US, Colombia free-trade agreement to be implemented in May

U.S. Trade Representative Ron Kirk said Sunday that the United States and Colombia will enter into their trade agreement on May 15, an announcement which comes as President Obama concludes his visit to Colombia for the Summit of the Americas.

The free trade agreement, which had taken several years to complete before Congress passed it last year, is now set to take effect after the Obama administration determined that Colombia had taken sufficient steps to address union worker concerns in a Labor Action Plan.

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"We believe this is a very historic step," Kirk said Sunday, according to Reuters.

But AFL-CIO President Richard Trumka said that the Obama administration's announcement was "deeply disappointing and troubling" because Colombia had not made enough progress on protecting workers' rights.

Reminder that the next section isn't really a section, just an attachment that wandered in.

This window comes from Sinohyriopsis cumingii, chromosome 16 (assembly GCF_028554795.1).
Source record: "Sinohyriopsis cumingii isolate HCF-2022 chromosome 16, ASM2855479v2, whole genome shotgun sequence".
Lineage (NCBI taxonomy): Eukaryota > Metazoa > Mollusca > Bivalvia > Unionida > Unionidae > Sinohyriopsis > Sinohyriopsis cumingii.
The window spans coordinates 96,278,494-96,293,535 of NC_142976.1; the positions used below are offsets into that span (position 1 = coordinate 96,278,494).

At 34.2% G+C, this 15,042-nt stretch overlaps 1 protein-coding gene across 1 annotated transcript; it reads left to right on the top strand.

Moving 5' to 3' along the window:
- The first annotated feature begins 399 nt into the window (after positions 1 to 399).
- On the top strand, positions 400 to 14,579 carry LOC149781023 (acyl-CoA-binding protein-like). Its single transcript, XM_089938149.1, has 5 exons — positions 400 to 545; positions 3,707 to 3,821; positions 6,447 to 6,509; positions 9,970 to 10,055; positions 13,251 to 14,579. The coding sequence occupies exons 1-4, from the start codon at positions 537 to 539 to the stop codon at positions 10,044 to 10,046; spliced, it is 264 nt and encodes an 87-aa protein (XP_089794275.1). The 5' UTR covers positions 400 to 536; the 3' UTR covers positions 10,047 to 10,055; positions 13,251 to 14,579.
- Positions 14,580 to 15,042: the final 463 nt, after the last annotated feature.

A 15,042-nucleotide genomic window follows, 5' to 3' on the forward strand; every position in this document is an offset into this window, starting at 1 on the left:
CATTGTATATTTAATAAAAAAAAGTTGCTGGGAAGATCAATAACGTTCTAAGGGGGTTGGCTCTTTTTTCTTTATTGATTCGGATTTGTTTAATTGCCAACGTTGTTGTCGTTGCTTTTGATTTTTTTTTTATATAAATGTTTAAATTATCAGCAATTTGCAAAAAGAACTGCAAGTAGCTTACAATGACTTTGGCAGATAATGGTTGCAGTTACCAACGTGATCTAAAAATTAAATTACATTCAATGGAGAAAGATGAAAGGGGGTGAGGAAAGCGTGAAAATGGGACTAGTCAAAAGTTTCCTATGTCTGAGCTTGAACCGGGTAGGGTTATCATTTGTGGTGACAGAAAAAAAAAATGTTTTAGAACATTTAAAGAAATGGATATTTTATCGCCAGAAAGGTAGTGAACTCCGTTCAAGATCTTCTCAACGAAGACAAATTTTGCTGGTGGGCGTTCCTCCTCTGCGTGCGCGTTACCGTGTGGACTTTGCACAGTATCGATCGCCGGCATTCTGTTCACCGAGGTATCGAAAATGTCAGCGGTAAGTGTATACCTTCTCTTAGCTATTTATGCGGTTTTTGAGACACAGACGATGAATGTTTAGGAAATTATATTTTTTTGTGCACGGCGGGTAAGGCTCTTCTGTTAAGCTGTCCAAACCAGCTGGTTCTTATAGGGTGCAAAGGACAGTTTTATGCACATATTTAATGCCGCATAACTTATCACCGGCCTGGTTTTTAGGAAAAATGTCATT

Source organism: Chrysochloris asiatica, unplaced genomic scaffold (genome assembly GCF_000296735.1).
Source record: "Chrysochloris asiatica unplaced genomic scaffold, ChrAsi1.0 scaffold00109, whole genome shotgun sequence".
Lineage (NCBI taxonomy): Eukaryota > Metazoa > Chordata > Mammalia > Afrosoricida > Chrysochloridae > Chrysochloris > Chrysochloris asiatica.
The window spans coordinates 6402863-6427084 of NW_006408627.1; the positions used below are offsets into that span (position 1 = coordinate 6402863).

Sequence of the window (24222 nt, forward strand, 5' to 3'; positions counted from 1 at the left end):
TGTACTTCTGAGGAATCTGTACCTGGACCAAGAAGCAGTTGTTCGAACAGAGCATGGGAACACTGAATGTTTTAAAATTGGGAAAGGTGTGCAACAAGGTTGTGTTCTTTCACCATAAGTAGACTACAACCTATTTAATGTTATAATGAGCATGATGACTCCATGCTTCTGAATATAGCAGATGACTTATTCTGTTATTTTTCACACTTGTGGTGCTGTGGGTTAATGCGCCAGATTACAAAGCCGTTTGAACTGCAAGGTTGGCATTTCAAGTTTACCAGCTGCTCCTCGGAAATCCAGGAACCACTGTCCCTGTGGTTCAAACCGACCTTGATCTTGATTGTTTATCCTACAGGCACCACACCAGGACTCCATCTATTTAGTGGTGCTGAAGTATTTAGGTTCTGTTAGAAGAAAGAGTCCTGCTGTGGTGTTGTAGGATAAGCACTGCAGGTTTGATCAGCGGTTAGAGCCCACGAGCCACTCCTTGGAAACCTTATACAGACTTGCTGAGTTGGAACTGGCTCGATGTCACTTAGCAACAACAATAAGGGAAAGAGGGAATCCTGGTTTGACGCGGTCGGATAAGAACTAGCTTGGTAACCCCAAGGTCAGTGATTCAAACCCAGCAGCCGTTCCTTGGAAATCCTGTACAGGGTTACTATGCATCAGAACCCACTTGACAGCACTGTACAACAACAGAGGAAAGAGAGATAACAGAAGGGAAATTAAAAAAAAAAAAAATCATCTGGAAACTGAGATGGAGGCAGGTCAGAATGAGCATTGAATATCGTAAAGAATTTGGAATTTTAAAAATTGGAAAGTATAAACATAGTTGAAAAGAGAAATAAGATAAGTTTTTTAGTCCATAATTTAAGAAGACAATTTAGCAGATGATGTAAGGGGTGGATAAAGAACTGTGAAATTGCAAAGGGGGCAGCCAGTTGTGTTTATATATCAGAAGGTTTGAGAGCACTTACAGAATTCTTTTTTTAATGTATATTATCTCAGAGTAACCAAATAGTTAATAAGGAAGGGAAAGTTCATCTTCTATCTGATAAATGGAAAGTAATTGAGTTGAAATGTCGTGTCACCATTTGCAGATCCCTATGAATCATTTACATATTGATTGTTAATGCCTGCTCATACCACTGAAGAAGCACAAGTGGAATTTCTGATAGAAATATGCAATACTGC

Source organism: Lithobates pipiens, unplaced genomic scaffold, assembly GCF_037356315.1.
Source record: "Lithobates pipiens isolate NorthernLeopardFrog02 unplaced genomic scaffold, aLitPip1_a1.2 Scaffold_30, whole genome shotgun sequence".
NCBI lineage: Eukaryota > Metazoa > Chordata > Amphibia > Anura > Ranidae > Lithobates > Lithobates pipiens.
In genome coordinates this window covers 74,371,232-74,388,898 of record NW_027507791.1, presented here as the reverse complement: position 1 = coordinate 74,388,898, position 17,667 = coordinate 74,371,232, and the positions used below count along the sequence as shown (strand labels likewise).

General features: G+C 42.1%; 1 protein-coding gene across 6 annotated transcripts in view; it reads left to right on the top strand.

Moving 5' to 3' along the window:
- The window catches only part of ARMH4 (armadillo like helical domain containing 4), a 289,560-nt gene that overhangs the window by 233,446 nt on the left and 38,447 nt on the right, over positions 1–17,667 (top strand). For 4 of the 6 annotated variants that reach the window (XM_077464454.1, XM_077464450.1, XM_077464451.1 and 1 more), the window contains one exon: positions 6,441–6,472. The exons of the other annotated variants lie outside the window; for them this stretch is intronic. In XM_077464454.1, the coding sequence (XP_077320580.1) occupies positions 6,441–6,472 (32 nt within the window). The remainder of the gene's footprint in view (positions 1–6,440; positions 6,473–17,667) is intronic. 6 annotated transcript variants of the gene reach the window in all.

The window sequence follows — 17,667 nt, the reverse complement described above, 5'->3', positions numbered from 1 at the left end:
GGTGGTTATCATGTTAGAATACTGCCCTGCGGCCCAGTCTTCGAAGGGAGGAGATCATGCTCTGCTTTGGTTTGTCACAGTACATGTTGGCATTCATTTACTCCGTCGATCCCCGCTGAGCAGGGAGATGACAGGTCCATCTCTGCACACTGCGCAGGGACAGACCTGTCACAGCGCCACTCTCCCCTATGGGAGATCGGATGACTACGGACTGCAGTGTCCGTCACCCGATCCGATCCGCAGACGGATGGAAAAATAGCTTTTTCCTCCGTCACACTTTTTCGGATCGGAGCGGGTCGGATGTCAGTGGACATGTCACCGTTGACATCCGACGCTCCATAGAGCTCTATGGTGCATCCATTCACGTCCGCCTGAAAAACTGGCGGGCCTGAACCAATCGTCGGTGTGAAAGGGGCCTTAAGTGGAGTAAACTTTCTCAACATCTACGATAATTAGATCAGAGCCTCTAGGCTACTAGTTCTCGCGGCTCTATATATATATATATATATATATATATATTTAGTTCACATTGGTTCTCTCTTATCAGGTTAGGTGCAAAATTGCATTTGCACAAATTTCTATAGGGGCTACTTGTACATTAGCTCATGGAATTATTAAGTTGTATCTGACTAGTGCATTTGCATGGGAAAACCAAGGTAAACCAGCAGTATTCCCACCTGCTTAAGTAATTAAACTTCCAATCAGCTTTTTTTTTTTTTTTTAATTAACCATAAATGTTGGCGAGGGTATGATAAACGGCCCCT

"Rather than insisting that the Colombian government honor its promises to Colombia’s working class, our government signaled with today’s decision that a little improvement is good enough," Trumka said in a statement. "Premature certification of the Labor Action Plan undermines the early signs of progress that have been achieved for Colombian workers — and could prevent further progress."

The agreement was hailed by pro-business groups, however, as the U.S. Chamber of Commerce called it a "landmark agreement."

U.S. Chamber President and CEO Thomas Donohue said the agreement "opens the door to new business opportunities, economic growth, and job creation in the U.S. and Colombia."

“Today our two countries can celebrate as we take our partnership to a new level," Donohue said in a statement.

The free trade agreement will reduce Colombian duties on 80 percent of U.S. exports.